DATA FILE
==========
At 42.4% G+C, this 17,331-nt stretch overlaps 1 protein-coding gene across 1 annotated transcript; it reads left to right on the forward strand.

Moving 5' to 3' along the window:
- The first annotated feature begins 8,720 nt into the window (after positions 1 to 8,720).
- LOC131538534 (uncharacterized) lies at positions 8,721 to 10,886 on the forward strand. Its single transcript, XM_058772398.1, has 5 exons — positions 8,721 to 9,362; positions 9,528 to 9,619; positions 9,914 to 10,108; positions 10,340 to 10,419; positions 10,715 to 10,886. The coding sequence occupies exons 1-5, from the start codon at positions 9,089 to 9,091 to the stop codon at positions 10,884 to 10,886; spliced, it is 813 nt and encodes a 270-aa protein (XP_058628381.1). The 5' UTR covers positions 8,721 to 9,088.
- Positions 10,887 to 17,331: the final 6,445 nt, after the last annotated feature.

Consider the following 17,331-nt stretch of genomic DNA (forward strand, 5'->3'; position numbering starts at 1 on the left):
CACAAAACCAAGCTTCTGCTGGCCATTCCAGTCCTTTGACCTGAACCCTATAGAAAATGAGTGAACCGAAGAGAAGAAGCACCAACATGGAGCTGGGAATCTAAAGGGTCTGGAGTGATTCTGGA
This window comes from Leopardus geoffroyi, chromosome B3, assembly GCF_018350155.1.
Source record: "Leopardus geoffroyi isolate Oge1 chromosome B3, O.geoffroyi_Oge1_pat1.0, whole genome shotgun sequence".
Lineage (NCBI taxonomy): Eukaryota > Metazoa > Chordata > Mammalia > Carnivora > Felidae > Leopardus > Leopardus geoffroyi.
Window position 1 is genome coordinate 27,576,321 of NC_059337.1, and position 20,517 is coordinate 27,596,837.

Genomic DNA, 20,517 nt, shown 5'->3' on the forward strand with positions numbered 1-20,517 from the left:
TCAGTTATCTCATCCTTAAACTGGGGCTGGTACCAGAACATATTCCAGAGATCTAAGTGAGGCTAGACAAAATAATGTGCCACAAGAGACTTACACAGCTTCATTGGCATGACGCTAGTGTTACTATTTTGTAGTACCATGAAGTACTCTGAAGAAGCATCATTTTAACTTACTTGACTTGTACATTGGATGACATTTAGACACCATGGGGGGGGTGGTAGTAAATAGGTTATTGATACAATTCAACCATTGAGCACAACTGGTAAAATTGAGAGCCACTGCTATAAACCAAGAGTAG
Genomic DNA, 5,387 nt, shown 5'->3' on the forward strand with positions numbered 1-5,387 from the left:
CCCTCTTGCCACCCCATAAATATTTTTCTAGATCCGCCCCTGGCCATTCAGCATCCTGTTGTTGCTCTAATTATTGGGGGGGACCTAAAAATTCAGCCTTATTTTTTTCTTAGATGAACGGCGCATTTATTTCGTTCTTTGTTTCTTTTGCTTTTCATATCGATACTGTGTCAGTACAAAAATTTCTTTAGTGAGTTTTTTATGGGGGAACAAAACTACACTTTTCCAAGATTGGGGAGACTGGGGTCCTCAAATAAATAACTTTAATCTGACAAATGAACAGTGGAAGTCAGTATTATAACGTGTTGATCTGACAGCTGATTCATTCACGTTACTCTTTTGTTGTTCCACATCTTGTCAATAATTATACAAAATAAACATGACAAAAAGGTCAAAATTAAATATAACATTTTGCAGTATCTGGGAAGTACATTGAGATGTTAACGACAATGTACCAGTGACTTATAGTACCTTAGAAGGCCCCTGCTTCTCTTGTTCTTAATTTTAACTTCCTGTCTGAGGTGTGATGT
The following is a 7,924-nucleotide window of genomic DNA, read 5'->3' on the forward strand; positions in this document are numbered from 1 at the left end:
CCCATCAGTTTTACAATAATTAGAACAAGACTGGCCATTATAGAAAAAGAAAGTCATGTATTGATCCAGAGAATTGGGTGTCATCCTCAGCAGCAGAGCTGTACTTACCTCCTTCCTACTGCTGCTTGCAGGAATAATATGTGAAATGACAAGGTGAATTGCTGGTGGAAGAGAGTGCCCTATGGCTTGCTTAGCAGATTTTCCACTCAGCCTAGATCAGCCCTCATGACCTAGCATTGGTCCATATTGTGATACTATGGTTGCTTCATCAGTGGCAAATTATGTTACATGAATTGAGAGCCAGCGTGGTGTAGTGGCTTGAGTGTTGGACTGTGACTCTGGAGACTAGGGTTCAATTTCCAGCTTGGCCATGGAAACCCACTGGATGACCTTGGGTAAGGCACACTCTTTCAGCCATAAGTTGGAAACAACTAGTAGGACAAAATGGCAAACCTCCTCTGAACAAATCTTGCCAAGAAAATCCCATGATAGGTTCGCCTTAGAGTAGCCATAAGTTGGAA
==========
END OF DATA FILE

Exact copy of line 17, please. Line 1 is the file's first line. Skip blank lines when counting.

CCCATCAGTTTTACAATAATTAGAACAAGACTGGCCATTATAGAAAAAGAAAGTCATGTATTGATCCAGAGAATTGGGTGTCATCCTCAGCAGCAGAGCTGTACTTACCTCCTTCCTACTGCTGCTTGCAGGAATAATATGTGAAATGACAAGGTGAATTGCTGGTGGAAGAGAGTGCCCTATGGCTTGCTTAGCAGATTTTCCACTCAGCCTAGATCAGCCCTCATGACCTAGCATTGGTCCATATTGTGATACTATGGTTGCTTCATCAGTGGCAAATTATGTTACATGAATTGAGAGCCAGCGTGGTGTAGTGGCTTGAGTGTTGGACTGTGACTCTGGAGACTAGGGTTCAATTTCCAGCTTGGCCATGGAAACCCACTGGATGACCTTGGGTAAGGCACACTCTTTCAGCCATAAGTTGGAAACAACTAGTAGGACAAAATGGCAAACCTCCTCTGAACAAATCTTGCCAAGAAAATCCCATGATAGGTTCGCCTTAGAGTAGCCATAAGTTGGAA